(Removes erroneous word ‘price’ in first paragraph)
* Drought in northeast supporting local sugar, ethanol price
* Distressed mills jumping on strong dollar to export sugar
* Ethanol price hits key level against gasoline
By Reese Ewing
SAO PAULO, June 26 (Reuters) - A strong dollar has prompted Brazilian mills to sell sugar for export, but rain, growing demand for ethanol and drought in the northeast have contained a surge of the sweetener on the international market for now.
Accounting for half the global exports in sugar, Brazil is in the peak of crushing a record 35.5 million tonnes of sugar from its main center-south cane crop, according to the cane industry association, Unica, which will release its latest tally of the crush on Wednesday afternoon.
After broadly falling since early 2011, futures prices reached a point of technical support in a Fibonacci retracement and mustered a recovery of 4.9 percent since hitting a three-year low of 16.17 cents/lb on June 13.
But traders and analysts are wary of calling this a floor. Recent support in prices has coincided with atypically wet weather drenching Brazil’s main center-south cane belt.
“Some big mills in Mato Grosso do Sul and Parana have lost 10 days of crushing opportunity early in June and rains will shut down harvest for a couple more days this week at least,” meteorologist Gustavo Verardo at local forecasters Somar said.
Weather is expected to turn drier over the cane belt in July and August, though, he added, allowing crushing to pick up.
President of local analysts Job Economy, Julio Borges, said the rains may only provide short-term support for physical and futures prices, adding that dry weather in September 2012 reversed the effect of wet weather in May-June last crop.
“It all depends on climate through the whole crop,” he said.
Traders also said they were bearish about the effects of the Brazilian real’s weakening against the dollar by 10 percent since early May, which causes local producers to sell sugar into an oversupplied international market, weakening prices.
“Mills with liquidity problems especially -- we are talking about 20 percent of all mills -- are jumping on this fall in the real to sell physical sugar on the FOB market,” the local head of sales at a large Asian trader said.
Arnaldo Correa, director at commodities risk consultants Archer, calculated mills were getting 60 reais ($27) per tonne more for exported raw sugar than they were on June 13 when prices bottomed.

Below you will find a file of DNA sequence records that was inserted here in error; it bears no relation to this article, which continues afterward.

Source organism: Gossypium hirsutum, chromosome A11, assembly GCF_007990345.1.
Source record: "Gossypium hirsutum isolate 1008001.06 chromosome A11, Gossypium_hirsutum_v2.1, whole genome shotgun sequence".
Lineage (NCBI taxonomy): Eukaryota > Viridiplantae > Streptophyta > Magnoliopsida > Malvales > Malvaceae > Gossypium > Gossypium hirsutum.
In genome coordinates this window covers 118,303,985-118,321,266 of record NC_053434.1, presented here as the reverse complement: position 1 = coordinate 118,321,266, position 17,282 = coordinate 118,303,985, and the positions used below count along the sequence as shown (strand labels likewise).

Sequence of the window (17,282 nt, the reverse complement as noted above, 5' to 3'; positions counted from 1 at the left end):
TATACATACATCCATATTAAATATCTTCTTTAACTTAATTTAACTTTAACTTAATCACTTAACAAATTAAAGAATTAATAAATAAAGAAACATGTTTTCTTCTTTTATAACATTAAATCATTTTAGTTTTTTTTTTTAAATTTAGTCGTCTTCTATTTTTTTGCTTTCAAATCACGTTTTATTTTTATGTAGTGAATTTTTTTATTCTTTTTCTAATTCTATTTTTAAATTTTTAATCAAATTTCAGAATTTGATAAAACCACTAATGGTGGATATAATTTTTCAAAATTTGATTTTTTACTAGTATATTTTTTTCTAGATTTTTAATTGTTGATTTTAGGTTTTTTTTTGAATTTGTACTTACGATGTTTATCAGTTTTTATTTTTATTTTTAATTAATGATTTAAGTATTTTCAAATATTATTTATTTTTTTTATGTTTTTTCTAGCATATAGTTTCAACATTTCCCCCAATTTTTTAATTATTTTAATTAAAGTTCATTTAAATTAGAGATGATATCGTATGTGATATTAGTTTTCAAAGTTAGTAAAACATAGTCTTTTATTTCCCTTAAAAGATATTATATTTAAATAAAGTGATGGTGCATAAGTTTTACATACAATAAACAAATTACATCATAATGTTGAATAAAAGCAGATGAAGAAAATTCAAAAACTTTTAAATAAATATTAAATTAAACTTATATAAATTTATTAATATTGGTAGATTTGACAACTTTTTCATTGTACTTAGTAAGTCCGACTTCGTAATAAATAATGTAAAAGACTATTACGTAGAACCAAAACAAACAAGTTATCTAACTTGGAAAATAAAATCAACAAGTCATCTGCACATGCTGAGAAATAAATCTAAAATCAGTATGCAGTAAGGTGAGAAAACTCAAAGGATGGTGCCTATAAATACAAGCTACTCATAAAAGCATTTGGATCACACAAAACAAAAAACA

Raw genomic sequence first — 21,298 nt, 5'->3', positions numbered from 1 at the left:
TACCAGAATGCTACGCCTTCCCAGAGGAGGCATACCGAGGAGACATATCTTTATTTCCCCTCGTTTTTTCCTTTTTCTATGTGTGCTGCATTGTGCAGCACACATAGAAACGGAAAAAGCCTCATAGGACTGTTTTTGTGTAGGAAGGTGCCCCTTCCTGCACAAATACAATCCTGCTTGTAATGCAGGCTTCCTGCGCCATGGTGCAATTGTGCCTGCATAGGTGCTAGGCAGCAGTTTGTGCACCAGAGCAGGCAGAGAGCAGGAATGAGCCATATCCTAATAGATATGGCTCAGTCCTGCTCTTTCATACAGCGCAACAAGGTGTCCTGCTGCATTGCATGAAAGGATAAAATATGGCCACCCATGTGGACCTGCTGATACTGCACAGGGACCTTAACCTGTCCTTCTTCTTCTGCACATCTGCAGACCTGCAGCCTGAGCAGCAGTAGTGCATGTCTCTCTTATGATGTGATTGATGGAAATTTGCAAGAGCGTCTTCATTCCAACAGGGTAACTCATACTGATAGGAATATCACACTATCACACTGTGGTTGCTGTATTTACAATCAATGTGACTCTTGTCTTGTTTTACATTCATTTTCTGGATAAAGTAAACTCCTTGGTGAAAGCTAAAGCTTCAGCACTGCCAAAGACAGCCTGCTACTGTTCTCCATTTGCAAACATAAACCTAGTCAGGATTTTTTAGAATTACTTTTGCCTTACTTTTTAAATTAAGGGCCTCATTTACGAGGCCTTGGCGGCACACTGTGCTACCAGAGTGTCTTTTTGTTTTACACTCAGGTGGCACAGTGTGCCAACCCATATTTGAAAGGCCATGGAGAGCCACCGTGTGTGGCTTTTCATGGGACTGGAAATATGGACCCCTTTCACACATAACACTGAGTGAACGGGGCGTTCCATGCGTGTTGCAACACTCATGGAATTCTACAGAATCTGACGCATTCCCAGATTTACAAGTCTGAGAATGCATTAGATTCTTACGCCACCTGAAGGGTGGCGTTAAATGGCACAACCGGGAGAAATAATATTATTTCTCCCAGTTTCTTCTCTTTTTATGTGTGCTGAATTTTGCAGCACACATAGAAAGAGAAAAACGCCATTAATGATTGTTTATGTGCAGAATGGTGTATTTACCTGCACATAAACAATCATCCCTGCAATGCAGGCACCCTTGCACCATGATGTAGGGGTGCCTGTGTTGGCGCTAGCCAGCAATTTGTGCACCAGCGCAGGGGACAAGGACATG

“It’s yet to be seen if this is a floor. It looks a lot like the Russian billy goat,” Correa said, recounting a parable of a family that complained to their local Communist party leader about the abysmal condition of their apartment.
The local magistrate resolved to solve their problem by ordering a goat to be sent to live with them. After the animal destroyed the furniture and soiled the apartment, the family begged the magistrate to remove it, which he did.
When the official returned to check up on the family, they said ‘now that goat has been removed, conditions are much better’, Correa said. “The sugar market is so depressed, any uptick in price makes it feel like the goat has been removed.”
Sugar exports have picked up with 1.44 million tonnes flowing out in the first three weeks of June, almost the same amount as exported in all of May and above the 1.29 million tonnes recorded in June 2012. But rains remain a risk to smooth loading at the ports, where terminals are uncovered, Somar said.
The Trade Ministry will release total June export figures on Monday afternoon.
Brazil’s northeast cane crop, which accounts for 10 percent of national sugar and ethanol output, suffered a severe drought that reduced output by 15 percent this season.
“Big groups like Cosan and Copersucar are buying up ethanol and even sugar in the center-south when prices dip and shipping it to the northeast,” said an executive at a large European-controlled milling group. “This will go on through October.”
Hydrous ethanol prices in the center-south have hit key price levels that makes the biofuel a better buy for drivers of flex-fuel cars than filling up with gasoline.
Borges estimates that anhydrous ethanol, which was the most profitable business for mills until late May, is now priced on par with selling sugar to the local market. Anhydrous is blended into gasoline at a 25 percent blend nationally.
At the same time, hydrous ethanol sales are about as profitable for mills as selling sugar to the export market.
The president of local analyst firm Datagro, Plinio Nastari, estimates that if hydrous ethanol consumption increases by 300 million liters a month in Brazil, it would remove 5.75 million tonnes of sugar from the market and zero out the global sugar surplus by the next October-September season. (Additional reporting by Chris Prentice in New York and David Brough in London; Editing by Kenneth Barry)